ACA and EPA Partner to Reduce Mercury Pollution in the Amazon

December 22, 2008

Gold mining in the Amazon can devastate riverside forests and human health. Artisanal gold miners, often from poor migrant communities, are lured to Madre de Dios, Peru by the dream of easy riches. The state is the most active alluvial gold mining region in Peru, producing between 50 and 100 tons of gold annually.

Unfortunately, that gold rarely enriches the artisanal gold-mining communities, who are sometimes entrapped by mounting debt for equipment, loans, and concession rentals. Instead, they find themselves locked in an endless cycle of deforestation, mercury poisoning, and poverty.

Artisanal miners extract gold from river bottoms and edges using dangerous techniques that expose them to high levels of mercury. Liquid mercury is used to amalgamate the gold, both at the site of extraction and later in shops or in homes where gold is boiled with mercury to form larger nuggets to sell to urban gold traders. Often, the mercury vapors waft out of cooking pots while the whole family looks on. The mercury can poison children and adults alike, causing extreme swelling, hair loss, weakened muscles, kidney dysfunction, insomnia, and memory impairment. In the environment, mercury is likely to reduce reproduction and cause birth defects in wildlife.

Over the last year, ACA has partnered with the US Environmental Protection Agency (EPA) to produce new scientific data about mining-related mercury emissions in Madre de Dios and their impact on human health. In December 2007, USAID invited ACA to participate in a meeting with the EPA concerning mercury contamination, and a partnership was born. In May, ACA hosted EPA researchers at our project office in Puerto Maldonado, led tours of mining communities and gold shops, and introduced the EPA team to regional government representatives. On field trips, EPA researchers measured mercury levels that far exceeded any they had encountered at their other project sites, in countries as diverse as Brazil and Senegal. In the fall, the EPA team returned at the invitation of Madre de Dios regional government to install a pilot mercury-capture device that reduced mercury emissions from the amalgamation process by 90%.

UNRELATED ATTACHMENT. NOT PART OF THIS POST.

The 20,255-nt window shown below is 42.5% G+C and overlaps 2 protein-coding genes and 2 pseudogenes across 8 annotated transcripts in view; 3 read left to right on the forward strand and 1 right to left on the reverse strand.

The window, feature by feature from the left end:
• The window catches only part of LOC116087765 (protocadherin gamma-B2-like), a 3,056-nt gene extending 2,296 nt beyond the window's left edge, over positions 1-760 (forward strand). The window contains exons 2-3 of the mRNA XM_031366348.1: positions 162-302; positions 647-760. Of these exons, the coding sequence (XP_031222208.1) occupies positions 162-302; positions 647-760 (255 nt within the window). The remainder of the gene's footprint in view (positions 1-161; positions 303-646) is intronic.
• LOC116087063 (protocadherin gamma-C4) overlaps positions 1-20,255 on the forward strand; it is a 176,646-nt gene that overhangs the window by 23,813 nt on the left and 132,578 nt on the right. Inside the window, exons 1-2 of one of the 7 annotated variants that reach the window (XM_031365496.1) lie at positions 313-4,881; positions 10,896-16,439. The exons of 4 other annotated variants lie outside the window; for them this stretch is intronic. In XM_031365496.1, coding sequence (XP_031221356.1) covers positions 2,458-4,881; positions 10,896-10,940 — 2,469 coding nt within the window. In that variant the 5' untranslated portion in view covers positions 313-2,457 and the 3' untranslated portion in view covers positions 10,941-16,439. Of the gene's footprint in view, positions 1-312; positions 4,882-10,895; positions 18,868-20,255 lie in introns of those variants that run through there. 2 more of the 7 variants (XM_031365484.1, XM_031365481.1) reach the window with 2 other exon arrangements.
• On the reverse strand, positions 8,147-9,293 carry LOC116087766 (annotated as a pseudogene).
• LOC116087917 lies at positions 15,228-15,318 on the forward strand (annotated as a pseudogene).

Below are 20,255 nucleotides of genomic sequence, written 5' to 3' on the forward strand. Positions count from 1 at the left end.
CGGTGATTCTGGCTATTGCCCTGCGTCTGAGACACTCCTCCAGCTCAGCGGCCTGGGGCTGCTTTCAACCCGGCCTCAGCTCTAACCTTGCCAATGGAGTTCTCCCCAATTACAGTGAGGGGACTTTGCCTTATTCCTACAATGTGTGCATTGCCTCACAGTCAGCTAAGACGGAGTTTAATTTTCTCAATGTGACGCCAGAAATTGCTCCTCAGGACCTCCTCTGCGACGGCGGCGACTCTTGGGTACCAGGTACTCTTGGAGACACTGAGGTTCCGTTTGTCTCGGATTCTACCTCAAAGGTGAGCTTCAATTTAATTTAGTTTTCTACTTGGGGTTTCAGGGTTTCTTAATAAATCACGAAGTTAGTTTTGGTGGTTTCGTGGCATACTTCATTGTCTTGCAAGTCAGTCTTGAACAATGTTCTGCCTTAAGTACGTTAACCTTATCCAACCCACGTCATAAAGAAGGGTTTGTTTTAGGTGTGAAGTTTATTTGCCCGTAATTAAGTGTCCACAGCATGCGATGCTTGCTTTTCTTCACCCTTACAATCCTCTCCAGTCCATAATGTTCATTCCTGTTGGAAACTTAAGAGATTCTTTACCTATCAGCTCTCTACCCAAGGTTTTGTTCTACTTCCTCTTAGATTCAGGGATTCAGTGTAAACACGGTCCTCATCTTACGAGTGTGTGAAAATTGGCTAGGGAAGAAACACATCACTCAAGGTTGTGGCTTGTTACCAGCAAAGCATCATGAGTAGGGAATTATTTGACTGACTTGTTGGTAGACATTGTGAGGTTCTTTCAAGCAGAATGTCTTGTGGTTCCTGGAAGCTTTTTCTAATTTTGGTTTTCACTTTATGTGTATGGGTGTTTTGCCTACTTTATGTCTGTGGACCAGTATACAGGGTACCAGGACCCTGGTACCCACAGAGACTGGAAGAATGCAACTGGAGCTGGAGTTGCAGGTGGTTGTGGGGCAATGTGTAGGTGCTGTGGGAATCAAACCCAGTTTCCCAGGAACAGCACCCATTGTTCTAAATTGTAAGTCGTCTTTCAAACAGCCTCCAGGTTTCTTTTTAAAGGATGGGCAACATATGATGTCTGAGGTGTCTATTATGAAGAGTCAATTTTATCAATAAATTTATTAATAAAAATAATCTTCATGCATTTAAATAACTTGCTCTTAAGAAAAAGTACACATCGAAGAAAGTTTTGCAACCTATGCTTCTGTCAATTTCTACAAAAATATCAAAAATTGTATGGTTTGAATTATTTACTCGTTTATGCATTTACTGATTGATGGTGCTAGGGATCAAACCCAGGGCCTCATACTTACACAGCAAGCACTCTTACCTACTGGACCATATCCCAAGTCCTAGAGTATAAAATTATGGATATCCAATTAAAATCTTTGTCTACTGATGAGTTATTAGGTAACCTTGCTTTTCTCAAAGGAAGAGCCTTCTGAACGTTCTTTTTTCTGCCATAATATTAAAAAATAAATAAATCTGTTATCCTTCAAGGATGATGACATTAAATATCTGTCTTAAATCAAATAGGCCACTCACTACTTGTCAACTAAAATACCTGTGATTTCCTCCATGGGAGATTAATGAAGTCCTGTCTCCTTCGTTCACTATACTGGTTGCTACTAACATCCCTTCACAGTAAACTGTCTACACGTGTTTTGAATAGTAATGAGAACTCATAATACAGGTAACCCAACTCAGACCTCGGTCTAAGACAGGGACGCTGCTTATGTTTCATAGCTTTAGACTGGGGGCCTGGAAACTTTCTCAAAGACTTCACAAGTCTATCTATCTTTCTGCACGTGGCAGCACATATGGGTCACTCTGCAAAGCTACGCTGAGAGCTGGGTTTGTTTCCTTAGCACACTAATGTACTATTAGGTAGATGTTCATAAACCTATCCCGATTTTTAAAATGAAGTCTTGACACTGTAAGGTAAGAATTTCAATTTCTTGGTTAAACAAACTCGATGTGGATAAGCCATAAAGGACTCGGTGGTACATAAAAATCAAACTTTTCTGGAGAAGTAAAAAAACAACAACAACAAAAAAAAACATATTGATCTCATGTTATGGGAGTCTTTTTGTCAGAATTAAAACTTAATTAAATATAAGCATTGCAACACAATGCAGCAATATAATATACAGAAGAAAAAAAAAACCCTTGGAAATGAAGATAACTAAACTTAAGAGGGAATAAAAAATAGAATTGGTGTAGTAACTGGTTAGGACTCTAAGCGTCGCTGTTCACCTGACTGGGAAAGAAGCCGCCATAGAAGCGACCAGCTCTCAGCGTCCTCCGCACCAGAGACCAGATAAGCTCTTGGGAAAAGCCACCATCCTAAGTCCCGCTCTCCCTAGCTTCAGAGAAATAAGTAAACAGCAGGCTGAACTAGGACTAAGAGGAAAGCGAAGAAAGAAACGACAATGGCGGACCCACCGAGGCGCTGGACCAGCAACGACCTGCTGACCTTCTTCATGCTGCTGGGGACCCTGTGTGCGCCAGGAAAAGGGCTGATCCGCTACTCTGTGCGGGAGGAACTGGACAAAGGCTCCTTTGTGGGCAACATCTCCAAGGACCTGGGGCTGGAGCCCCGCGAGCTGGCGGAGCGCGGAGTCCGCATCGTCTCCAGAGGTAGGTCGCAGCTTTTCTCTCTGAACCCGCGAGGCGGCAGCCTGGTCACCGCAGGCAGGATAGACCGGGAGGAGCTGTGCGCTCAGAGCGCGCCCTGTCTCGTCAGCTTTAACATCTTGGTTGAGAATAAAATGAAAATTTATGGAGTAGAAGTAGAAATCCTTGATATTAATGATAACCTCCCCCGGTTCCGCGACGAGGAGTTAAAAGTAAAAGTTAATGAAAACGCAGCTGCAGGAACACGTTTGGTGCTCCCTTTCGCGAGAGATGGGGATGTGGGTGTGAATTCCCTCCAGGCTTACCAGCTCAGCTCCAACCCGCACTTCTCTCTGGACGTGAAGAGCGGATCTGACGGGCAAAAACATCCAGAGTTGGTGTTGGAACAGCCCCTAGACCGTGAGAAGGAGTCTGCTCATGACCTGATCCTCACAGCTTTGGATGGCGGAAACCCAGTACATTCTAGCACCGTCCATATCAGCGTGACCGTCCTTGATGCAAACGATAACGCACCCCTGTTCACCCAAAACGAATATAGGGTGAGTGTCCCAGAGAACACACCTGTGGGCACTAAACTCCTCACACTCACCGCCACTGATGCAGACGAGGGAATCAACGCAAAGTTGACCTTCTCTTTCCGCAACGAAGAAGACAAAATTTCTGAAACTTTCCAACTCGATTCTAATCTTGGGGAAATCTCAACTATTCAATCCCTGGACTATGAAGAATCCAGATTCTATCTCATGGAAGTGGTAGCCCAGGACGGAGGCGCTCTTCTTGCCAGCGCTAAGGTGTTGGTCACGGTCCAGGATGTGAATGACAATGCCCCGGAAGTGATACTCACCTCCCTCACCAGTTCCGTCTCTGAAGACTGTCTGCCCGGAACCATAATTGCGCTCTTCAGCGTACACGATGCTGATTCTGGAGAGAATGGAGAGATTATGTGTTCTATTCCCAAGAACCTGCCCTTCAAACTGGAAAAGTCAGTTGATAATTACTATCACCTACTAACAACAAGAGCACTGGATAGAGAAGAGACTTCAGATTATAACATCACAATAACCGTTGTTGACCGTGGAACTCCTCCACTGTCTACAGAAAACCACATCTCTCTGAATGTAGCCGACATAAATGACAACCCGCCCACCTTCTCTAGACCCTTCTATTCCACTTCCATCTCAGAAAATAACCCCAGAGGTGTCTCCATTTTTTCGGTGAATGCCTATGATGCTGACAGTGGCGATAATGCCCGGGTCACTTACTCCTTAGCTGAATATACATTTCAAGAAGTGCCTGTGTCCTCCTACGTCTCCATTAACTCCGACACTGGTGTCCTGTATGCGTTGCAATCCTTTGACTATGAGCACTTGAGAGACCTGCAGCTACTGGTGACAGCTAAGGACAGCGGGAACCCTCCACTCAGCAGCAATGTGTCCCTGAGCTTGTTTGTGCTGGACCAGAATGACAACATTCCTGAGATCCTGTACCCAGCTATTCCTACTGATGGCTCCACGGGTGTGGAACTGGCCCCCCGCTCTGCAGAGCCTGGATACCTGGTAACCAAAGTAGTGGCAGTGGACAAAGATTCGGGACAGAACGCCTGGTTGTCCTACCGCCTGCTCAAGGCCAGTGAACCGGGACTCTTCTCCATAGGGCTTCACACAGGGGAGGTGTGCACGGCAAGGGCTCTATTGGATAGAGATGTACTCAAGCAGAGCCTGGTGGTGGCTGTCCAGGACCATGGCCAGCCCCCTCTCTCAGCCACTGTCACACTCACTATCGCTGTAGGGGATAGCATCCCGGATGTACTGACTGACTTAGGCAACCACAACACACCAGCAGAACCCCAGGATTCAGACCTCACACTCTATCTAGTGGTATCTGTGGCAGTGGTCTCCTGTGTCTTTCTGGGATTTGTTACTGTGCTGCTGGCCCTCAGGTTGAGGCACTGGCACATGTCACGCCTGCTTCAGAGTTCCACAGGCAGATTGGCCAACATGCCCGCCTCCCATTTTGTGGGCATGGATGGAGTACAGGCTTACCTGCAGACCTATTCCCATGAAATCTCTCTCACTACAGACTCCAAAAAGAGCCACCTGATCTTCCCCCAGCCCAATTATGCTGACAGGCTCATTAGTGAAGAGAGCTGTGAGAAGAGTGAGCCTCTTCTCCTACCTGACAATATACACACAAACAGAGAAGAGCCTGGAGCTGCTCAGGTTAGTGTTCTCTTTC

Recently, these findings have sparked a dynamic conservation initiative, supported by ACA, the EPA, Argonne National Laboratory, Stanford University, and the Dirección Regional de Energia y Minas – Madre de Dios, to:

  • Discover how much mercury is building up in the environment around gold mining communities by testing samples from plants, fish, soils, air, and people;
  • Provide scientific data about mercury contamination to local decision makers; and
  • Develop methods to limit these communities’ exposure to mercury.

One cornerstone of the initiative will be a mercury testing program for aquatic ecosystems. EPA-affiliated researchers plan to test the mercury levels of a variety of common food fish for sale at local markets, transcribing the results into a simple red-yellow-green guide for safe consumption, patterned on the Monterey Bay Aquarium’s popular Seafood Watch guide. As ACA seed-grant recipient Luis Fernandez noted, “Fish consumption is the most important pathway for human methylmercury contamination.”

Over the next year, look to ACA’s website to track progress on this exciting initiative and learn more about how we’re making conservation an attainable goal for local communities.

Figure from: “Mercury in the Environment” USGS Fact Sheet 146-00 (October 2000).